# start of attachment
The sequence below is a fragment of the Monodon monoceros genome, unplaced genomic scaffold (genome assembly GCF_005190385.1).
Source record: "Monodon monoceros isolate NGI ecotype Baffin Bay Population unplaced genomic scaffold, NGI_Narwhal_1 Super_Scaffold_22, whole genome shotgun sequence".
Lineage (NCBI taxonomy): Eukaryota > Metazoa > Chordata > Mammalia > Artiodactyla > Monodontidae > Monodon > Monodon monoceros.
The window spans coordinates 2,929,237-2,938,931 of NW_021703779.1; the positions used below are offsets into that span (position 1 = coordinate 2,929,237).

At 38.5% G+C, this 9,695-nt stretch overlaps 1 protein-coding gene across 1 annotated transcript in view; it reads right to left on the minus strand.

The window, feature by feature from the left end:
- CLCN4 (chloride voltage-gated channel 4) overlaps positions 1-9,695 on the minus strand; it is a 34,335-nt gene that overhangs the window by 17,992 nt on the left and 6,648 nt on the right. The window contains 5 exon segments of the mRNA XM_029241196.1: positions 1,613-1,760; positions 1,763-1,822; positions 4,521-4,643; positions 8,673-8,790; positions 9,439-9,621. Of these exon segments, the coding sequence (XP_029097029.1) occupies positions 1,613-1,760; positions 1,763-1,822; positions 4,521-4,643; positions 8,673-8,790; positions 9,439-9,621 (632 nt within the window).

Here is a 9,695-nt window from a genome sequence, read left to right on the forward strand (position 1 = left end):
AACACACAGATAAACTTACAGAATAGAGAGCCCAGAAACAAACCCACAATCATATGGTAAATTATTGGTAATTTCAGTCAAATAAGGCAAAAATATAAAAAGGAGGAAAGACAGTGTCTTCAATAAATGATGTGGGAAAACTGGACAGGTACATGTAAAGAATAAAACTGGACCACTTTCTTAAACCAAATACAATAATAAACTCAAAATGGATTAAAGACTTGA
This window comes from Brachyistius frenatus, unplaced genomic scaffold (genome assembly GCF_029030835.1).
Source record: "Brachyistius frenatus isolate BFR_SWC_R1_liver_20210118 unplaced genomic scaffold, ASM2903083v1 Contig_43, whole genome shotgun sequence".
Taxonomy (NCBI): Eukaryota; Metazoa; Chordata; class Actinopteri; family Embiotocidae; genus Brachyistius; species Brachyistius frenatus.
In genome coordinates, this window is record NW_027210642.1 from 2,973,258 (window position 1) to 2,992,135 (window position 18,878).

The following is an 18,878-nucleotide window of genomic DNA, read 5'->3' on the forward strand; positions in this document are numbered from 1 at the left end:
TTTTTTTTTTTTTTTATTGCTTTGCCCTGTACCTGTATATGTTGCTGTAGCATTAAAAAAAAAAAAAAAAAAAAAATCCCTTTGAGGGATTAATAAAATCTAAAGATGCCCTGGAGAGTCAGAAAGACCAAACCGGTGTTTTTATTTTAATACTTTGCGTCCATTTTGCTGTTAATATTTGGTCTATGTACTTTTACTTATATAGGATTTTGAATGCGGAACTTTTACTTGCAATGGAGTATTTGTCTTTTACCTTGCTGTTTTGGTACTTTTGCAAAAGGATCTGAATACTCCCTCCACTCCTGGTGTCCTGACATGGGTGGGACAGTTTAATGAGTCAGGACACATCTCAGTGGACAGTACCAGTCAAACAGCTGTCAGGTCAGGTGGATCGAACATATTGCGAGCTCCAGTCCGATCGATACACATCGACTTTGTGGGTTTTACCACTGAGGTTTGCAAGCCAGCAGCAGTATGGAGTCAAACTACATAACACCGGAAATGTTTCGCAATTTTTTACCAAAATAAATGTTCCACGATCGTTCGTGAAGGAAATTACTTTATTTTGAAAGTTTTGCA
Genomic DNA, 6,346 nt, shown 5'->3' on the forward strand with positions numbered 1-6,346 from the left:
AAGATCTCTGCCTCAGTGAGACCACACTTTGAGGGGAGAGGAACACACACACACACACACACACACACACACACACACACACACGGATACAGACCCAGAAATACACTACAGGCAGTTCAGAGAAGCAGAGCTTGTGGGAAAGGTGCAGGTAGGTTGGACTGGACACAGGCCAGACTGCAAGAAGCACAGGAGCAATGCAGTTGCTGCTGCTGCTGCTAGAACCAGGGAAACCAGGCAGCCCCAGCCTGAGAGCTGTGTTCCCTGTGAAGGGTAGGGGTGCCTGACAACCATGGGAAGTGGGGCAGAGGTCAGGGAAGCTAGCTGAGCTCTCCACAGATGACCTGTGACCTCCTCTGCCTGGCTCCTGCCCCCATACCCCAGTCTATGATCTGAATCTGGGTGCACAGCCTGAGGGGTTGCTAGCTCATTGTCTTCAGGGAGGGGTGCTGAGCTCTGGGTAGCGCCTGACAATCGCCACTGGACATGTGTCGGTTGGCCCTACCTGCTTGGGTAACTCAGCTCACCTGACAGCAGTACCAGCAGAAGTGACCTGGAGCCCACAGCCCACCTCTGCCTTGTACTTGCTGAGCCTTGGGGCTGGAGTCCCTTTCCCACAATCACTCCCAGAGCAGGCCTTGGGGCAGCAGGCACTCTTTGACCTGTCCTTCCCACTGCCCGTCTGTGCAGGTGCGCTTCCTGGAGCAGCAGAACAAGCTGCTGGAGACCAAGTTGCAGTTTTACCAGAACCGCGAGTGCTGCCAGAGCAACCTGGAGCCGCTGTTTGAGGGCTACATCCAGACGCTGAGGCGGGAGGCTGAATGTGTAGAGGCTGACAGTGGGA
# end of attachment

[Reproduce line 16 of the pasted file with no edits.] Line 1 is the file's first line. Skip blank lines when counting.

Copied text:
Genomic DNA, 6,346 nt, shown 5'->3' on the forward strand with positions numbered 1-6,346 from the left: